This chapter focuses on the use of surveys as a tool to assist firms in the development or refinement of their pro bono practices. Surveys can take a variety of forms, including online surveys, individual or small group consultations or feedback forms.
Surveys are useful to obtain information about pro bono opportunities in which the firm is interested, or to obtain information about existing experience within the firm. Surveys can also build support for the practice within the firm by involving a broader range of people in decision-making about the focus of the firm’s pro bono practice.
With management support, and as a part of a broader development strategy, a survey can illustrate a firm’s commitment to improving, refining, or expanding its pro bono practice.
Surveys may also be used to gather information to evaluate the pro bono practice, or a particular project or matter. For more information about the use of surveys for evaluation purposes, see Chapter 1.13 Evaluation.
In applying survey results it should be remembered that the key driver for all pro bono practices should be improving access to justice and addressing unmet legal need.
1.5.1 DESIGNING AN EFFECTIVE SURVEY
In designing a survey, it is critical to consider:
- the purpose of the survey and the information that you want from it; and
- what type of survey is appropriate.
It is important to design a survey that takes into account factors such as the level of support for pro bono legal work that already exists in the firm, the stage of development of the pro bono practice and the size of the firm.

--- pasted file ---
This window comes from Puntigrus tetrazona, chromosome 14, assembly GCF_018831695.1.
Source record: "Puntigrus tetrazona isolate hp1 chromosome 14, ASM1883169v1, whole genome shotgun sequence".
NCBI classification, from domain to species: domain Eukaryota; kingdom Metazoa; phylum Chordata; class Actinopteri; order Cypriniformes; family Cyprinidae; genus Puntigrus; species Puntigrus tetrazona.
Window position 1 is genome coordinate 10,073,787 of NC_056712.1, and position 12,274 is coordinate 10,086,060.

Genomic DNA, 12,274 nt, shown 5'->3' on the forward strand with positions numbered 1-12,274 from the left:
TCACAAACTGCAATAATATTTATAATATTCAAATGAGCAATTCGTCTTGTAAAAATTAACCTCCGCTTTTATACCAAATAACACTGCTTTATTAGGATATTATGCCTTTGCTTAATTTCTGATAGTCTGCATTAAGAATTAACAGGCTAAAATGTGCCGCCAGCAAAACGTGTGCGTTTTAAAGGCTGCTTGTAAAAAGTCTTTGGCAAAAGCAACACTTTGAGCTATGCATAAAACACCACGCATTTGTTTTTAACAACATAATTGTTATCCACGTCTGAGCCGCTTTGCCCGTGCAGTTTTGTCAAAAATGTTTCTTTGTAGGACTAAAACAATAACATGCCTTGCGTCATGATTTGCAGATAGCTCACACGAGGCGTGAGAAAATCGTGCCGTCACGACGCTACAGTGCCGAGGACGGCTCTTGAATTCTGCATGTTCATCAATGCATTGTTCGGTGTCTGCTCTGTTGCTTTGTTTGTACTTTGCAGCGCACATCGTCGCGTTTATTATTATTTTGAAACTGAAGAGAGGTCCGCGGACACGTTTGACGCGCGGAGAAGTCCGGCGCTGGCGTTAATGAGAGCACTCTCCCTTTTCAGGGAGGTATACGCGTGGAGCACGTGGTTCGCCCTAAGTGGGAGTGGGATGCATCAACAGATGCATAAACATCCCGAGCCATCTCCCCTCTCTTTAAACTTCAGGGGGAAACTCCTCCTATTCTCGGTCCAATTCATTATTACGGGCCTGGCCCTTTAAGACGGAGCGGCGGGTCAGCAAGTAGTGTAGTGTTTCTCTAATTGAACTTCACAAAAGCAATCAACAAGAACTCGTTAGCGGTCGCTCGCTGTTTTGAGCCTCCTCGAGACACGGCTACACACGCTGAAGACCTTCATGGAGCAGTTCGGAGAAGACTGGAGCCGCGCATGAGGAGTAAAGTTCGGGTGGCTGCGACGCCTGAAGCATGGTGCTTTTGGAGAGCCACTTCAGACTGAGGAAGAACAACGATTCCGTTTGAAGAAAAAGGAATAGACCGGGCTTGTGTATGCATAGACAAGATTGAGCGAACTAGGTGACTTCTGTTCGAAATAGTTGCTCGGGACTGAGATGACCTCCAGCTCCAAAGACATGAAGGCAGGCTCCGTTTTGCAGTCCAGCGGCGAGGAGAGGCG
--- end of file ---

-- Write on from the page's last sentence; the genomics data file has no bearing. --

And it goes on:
For smaller firms, individual or small group consultations may be more beneficial and realistic than in a larger firm that may need to use more formal survey tools. Also, where the level of support for pro bono in the firm is more varied, it may be more appropriate to initially conduct individual consultations with partners or with those who are particularly interested in being involved, rather than surveying the whole firm. Online surveys are helpful when seeking feedback across the whole firm and particularly for larger firms. If an online survey is utilised, factors to consider when preparing the survey include the following:
- Whether a standalone survey is appropriate or whether the pro bono survey can be usefully incorporated into a broader survey to staff (such as a staff engagement survey). Be aware of survey fatigue and whether the timing of the survey may affect the response rate;
- Keep the survey as short as possible and ideally no more than ten questions. A well-defined and targeted survey will improve the response rate. It is best to undertake some prior consultations with management, partners and other key internal and external stakeholders to assist with narrowing the scope of the survey; and
- Make it as easy as possible to answer the survey questions. For example, studies show that mandatory text fields (which require written responses) have a negative effect on response rates. However, if you do encourage written responses, ensure people understand they are optional and can be skipped.
A firm in the initial stages of developing a more structured practice may find it helpful to ask questions that address the following matters:
- areas of pro bono legal work already being done by the firm (this could address sources of referral and areas of law);
- areas of interest within the firm (if you have done prior consultations, you can ask staff to rank the areas already identified);
- what factors impact a person’s willingness to do pro bono legal work (for example, learning and development opportunities, adding variety to work or being related to a cause or area of personal interest);
- determining skills and experience relevant to pro bono legal work (for example, whether someone has previously worked at a Community Legal Centre or for Legal Aid); and